- van’t Veer LJ et al. Gene expression profiling predicts clinical outcome of breast cancer. Nature. 2002;415(6871):530–6.View ArticleGoogle Scholar
- Ryberg M et al. Predictors of central nervous system metastasis in patients with metastatic breast cancer. A competing risk analysis of 579 patients treated with epirubicin-based chemotherapy. Breast Cancer Res Treat. 2005;91(3):217–25.PubMedView ArticleGoogle Scholar
- Zhang XH et al. Metastasis dormancy in estrogen receptor-positive breast cancer. Clin Cancer Res. 2013;19(23):6389–97.PubMedView ArticleGoogle Scholar
- Aguirre-Ghiso JA. Models, mechanisms and clinical evidence for cancer dormancy. Nat Rev Cancer. 2007;7(11):834–46.PubMed CentralPubMedView ArticleGoogle Scholar
- Lim E, Metzger-Filho O, Winer EP. The natural history of hormone receptor-positive breast cancer. Oncology (Williston Park). 2012;26(8):688–94. 696.Google Scholar
- Pantel K, Brakenhoff RH, Brandt B. Detection, clinical relevance and specific biological properties of disseminating tumour cells. Nat Rev Cancer. 2008;8(5):329–40.PubMedView ArticleGoogle Scholar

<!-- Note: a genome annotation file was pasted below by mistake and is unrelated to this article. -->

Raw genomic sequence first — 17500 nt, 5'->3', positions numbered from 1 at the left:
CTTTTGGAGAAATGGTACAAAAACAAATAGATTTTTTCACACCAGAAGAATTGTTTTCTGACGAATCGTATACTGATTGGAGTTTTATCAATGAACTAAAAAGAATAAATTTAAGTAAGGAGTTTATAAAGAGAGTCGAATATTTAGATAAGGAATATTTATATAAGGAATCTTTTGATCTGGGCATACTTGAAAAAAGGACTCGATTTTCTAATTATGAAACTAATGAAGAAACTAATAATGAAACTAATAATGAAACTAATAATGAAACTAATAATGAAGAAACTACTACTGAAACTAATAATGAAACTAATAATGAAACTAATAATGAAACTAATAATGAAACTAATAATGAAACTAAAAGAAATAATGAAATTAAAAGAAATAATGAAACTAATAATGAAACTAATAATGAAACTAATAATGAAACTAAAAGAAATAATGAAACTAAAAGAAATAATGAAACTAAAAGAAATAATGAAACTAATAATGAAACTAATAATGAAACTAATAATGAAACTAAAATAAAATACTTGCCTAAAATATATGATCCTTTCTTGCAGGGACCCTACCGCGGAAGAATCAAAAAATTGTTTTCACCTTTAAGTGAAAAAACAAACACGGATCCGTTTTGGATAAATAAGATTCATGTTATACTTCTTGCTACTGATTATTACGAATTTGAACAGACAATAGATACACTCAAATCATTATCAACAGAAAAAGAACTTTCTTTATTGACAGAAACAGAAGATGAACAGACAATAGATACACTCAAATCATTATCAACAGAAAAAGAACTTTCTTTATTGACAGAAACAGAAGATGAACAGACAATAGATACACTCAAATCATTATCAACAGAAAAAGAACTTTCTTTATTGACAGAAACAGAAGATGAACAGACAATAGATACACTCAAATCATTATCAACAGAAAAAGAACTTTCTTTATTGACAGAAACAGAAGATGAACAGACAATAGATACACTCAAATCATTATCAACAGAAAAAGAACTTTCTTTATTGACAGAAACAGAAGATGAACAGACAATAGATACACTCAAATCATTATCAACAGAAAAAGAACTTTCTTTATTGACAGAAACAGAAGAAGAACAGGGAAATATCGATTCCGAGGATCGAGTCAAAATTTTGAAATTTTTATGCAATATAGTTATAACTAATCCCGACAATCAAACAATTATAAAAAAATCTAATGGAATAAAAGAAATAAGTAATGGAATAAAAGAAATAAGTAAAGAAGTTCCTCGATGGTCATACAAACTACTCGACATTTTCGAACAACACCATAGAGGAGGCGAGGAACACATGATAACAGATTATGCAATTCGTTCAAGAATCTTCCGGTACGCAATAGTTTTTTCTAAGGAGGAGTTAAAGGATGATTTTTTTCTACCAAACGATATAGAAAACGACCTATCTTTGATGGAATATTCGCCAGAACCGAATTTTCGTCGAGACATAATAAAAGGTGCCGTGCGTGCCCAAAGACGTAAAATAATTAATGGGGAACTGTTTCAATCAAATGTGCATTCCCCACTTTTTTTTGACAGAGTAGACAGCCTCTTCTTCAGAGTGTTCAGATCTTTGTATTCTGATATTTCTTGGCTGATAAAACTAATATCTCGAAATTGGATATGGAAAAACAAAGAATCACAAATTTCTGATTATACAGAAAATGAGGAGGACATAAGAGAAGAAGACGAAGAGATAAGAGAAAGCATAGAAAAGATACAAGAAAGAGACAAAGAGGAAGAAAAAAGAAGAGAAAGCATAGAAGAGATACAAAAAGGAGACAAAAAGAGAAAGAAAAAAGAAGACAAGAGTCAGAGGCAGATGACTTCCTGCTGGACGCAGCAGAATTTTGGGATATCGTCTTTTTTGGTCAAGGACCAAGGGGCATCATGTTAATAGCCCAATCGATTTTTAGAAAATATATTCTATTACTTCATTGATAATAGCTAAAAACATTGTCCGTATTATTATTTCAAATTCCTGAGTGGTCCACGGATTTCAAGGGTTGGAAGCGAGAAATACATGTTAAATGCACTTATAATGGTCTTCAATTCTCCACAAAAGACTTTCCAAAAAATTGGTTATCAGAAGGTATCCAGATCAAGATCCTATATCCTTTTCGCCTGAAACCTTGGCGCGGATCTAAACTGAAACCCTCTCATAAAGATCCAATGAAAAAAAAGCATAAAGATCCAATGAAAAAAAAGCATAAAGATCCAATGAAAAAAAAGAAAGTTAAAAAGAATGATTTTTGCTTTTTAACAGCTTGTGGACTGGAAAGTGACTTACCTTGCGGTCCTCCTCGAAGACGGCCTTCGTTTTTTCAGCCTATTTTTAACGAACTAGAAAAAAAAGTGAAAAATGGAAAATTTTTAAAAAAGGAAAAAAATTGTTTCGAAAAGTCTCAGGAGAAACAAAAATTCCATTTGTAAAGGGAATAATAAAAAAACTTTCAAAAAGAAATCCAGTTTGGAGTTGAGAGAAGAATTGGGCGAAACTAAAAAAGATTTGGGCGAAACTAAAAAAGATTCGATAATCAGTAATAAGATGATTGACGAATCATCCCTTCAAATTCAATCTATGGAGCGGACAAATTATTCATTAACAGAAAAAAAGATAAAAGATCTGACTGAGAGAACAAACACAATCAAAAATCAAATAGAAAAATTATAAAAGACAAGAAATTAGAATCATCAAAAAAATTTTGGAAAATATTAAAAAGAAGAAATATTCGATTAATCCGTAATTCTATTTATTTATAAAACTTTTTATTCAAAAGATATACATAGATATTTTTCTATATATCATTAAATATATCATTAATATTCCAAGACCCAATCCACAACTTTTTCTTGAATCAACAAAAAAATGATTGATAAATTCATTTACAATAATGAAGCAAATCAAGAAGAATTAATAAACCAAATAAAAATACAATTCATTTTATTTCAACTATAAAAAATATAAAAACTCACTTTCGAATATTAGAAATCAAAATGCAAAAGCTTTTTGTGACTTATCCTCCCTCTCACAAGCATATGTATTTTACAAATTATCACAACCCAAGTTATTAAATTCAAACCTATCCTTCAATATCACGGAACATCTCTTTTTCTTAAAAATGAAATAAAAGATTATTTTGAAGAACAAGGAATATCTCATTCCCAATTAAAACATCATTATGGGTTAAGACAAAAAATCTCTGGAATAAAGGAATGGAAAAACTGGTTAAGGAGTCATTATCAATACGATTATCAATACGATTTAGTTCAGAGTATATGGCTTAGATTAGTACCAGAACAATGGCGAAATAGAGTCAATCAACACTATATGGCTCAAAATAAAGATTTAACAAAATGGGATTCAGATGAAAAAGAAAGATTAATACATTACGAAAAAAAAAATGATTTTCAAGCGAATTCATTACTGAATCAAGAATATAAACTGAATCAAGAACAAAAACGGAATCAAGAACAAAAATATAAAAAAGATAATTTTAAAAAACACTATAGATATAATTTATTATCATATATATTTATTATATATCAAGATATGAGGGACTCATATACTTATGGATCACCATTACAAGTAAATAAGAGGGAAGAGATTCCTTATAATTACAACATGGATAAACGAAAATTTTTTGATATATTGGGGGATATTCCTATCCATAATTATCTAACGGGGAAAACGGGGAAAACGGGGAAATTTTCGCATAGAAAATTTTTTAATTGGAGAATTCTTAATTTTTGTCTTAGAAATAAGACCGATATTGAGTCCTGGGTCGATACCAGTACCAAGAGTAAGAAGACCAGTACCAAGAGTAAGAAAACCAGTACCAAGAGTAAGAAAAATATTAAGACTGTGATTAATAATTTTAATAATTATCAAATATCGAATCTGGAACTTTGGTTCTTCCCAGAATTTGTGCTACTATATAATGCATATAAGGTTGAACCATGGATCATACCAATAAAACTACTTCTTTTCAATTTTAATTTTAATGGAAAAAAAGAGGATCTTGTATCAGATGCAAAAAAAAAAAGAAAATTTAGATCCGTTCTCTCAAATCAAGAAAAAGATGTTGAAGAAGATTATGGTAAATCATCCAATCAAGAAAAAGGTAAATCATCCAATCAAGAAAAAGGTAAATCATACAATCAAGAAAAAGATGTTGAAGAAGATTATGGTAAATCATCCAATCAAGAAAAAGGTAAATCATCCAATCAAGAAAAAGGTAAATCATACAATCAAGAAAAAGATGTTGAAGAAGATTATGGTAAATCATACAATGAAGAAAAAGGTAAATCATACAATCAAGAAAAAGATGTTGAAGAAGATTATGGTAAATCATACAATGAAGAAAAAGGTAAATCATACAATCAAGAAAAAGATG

- Klein CA. The systemic progression of human cancer: a focus on the individual disseminated cancer cell–the unit of selection. Adv Cancer Res. 2003;89:35–67.PubMedGoogle Scholar
- Wang Y, Shang Y. Epigenetic control of epithelial-to-mesenchymal transition and cancer metastasis. Exp Cell Res. 2013;319(2):160–9.PubMedView ArticleGoogle Scholar
- Joyce JA, Pollard JW. Microenvironmental regulation of metastasis. Nat Rev Cancer. 2009;9(4):239–52.PubMed CentralPubMedView ArticleGoogle Scholar
- Mundy GR. Metastasis to bone: Causes, consequences and therapeutic opportunities. Nat Rev Cancer. 2002;2(8):584–93.PubMedView ArticleGoogle Scholar
- Park BK et al. NF-kappaB in breast cancer cells promotes osteolytic bone metastasis by inducing osteoclastogenesis via GM-CSF. Nat Med. 2007;13(1):62–9.PubMedView ArticleGoogle Scholar
- Hill VK et al. Identification of 5 novel genes methylated in breast and other epithelial cancers. Mol Cancer. 2010;9:51.PubMed CentralPubMedView ArticleGoogle Scholar